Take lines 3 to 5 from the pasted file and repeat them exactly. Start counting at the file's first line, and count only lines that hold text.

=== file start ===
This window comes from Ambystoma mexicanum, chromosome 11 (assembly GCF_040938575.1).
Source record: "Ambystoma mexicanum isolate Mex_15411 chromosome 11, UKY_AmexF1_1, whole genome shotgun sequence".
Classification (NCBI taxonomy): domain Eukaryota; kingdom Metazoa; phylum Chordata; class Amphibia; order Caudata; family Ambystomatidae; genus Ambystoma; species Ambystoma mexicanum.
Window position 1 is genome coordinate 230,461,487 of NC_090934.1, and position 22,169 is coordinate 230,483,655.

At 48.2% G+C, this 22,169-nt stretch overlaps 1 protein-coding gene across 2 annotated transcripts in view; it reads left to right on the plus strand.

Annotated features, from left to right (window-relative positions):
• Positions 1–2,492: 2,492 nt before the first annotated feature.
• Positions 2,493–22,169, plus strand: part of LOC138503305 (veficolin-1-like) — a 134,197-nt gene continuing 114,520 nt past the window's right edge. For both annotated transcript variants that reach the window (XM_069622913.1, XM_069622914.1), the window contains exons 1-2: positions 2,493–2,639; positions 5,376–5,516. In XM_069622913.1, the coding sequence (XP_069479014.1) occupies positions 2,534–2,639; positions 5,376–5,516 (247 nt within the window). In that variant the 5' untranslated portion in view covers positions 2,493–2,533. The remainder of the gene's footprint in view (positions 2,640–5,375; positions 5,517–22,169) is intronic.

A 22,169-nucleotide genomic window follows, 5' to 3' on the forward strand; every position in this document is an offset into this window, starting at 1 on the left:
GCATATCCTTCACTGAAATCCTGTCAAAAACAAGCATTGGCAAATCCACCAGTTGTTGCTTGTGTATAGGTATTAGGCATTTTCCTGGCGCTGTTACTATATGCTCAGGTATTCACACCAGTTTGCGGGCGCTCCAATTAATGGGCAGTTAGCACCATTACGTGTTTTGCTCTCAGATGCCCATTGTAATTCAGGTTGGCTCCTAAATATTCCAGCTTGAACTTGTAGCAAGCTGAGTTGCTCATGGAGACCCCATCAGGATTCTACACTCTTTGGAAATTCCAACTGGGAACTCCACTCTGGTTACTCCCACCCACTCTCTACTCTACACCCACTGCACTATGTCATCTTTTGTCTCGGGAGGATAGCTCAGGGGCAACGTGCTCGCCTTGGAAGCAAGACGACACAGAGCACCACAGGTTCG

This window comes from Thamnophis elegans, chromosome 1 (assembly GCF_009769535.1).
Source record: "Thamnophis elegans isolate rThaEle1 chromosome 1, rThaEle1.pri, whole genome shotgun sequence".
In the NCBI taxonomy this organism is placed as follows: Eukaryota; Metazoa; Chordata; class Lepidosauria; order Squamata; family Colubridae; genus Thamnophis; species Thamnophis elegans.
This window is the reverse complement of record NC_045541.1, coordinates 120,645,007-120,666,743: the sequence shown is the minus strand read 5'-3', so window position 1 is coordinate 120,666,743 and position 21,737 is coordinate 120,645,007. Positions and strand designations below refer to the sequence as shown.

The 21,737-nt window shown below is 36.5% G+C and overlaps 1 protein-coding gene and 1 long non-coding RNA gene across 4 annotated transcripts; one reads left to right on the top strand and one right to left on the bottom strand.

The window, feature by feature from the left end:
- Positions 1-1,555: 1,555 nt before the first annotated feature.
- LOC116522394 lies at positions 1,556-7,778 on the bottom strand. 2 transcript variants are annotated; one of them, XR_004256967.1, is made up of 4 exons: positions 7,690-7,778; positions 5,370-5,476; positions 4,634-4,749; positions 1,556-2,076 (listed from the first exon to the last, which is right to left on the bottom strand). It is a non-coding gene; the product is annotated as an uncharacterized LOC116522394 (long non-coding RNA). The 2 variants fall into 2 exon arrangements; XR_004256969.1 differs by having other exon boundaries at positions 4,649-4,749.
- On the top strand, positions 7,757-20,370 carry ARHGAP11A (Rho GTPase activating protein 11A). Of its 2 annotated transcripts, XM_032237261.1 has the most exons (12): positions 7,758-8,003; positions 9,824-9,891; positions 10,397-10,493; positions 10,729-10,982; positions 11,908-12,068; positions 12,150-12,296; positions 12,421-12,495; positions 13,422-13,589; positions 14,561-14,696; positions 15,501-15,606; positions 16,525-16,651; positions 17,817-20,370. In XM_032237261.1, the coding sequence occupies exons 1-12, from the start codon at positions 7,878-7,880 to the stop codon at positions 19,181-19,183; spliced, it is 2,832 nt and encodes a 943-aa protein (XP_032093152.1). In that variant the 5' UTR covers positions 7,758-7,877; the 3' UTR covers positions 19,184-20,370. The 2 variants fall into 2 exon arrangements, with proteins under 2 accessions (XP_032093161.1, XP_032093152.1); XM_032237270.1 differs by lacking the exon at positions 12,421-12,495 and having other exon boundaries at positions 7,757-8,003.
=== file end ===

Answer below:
Classification (NCBI taxonomy): domain Eukaryota; kingdom Metazoa; phylum Chordata; class Amphibia; order Caudata; family Ambystomatidae; genus Ambystoma; species Ambystoma mexicanum.
Window position 1 is genome coordinate 230,461,487 of NC_090934.1, and position 22,169 is coordinate 230,483,655.

At 48.2% G+C, this 22,169-nt stretch overlaps 1 protein-coding gene across 2 annotated transcripts in view; it reads left to right on the plus strand.